I recently read this on a poster in the contemplative Santa Sabina Center in San Rafael, California where I spent six days on an Embodied Life™ retreat with Russell Delman.
While there, I continued my decades long reflection and investigation into how we contribute to the circumstances out of which our future does take shape each time we interact with others at home, at work, and in our communities.
Everyday we discover more about the human brain and how our attention and awareness can help us manage our habitual and often harmful survival instincts. We now know that practicing mindful awareness enables us to notice when our bodies and brains are being triggered into fight, flight, or freeze mode, so we can consciously choose how to respond to a situation constructively instead of what the more primitive parts of the brain often drive us to do: yell, check out, or play possum. In part, mindful awareness helps us make considered choices because it helps quiet the amygdala or the alarm bell in the mid brain making it less likely that we will get triggered in the first place.
As described by renowned neuroscientist Richie Davidson in The Mind’s Own Physician some forms of meditation strengthen the cortical regulatory circuitry in the brain that in turn modulates the dynamics of subcortical emotional reactivity”. Davidson’s research has also discovered that in addition to calming the more primitive, defensive reactions in the brain, mindfulness practices help us develop a disposition to be compassionate. More about this is an upcoming blog.
In addition to the contributions from brain science, we also know more about how to interact skillfully, in ways that engage the best of who we are and avoid triggering the more primitive parts of the brain. This includes asking thoughtful questions with genuine curiosity and listening attentively to others without preparing our rebuttal while a person is still talking.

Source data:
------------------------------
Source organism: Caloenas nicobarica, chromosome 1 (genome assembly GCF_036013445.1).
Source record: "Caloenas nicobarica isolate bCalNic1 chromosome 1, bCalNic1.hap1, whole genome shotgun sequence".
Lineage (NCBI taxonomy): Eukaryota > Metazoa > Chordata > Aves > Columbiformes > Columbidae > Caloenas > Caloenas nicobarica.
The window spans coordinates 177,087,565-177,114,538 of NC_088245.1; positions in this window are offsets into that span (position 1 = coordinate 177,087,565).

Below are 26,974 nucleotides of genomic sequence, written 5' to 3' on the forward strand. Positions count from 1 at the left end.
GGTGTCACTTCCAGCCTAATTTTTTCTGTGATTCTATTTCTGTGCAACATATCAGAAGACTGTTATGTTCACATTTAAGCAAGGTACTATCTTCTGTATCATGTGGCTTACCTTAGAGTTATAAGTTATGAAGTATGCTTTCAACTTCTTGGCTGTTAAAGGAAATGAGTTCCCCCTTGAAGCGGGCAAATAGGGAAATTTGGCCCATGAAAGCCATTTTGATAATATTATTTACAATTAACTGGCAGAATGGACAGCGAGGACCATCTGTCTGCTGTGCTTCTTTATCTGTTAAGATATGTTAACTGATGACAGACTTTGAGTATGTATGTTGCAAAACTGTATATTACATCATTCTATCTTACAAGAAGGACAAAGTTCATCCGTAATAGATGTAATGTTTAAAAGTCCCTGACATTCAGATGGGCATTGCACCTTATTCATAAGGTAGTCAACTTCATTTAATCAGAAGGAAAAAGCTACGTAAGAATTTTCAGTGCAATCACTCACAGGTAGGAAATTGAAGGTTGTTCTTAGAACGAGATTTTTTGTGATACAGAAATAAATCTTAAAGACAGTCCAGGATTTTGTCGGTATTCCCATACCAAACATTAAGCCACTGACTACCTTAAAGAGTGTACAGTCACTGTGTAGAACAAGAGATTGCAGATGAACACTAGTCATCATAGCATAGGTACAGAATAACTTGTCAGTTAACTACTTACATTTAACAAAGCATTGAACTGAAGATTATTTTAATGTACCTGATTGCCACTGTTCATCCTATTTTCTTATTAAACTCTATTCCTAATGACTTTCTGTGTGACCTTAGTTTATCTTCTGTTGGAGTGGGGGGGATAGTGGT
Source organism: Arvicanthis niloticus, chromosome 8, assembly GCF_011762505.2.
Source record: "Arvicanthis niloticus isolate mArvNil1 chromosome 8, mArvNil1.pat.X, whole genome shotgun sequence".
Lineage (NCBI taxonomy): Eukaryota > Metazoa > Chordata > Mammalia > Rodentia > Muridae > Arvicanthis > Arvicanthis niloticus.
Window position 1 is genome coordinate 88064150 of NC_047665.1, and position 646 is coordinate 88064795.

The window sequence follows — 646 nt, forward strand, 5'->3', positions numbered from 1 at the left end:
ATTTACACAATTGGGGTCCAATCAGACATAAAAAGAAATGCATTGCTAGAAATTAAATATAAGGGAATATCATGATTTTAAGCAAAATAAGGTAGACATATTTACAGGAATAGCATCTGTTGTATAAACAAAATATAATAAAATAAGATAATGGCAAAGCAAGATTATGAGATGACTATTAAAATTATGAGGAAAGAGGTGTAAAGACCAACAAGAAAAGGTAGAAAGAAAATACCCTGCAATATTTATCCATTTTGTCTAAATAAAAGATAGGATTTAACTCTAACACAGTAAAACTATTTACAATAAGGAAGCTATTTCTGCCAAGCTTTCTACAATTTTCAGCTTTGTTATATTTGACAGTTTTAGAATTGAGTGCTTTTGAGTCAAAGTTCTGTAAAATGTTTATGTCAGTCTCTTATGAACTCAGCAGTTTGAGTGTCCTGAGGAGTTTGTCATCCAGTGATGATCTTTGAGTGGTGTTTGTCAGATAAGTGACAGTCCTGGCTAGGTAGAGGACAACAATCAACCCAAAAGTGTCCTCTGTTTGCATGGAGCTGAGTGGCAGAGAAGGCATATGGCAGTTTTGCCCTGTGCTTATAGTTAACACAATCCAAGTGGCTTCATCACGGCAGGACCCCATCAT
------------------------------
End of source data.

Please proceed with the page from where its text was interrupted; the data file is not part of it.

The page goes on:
Finally, over the past several decades, we have learned how to design and conduct inclusive and productive conversational processes for exploring complex issues and solving tough problems. Peggy Holman, Tom Devane, and Steven Cady describe sixty such processes in “The Change Handbook”. You might have heard of a few of them: Appreciative Inquiry, Dialogue, Open Space Technology, or the World Café. However, one word of caution: no one approach fits all situations. I believe it is essential that we all learn to custom design processes to fit the situation at hand. As with brain science, this is a field of knowledge that continues to grow with experimentation. To this I say hooray! We need both.
These three areas of knowledge and know-how are the focus of this blog. They position us to bring presence, skill, wisdom, and compassion to our conversations so we can talk constructively and find promising solutions and surprising new ways forward. We are capable of more individual and collective creativity than we may know. The future is a place we can create together through our interactions.
Next week, I’ll describe the surprising ways we get threatened and triggered in meetings, despite the absence of lions, tigers, or bears.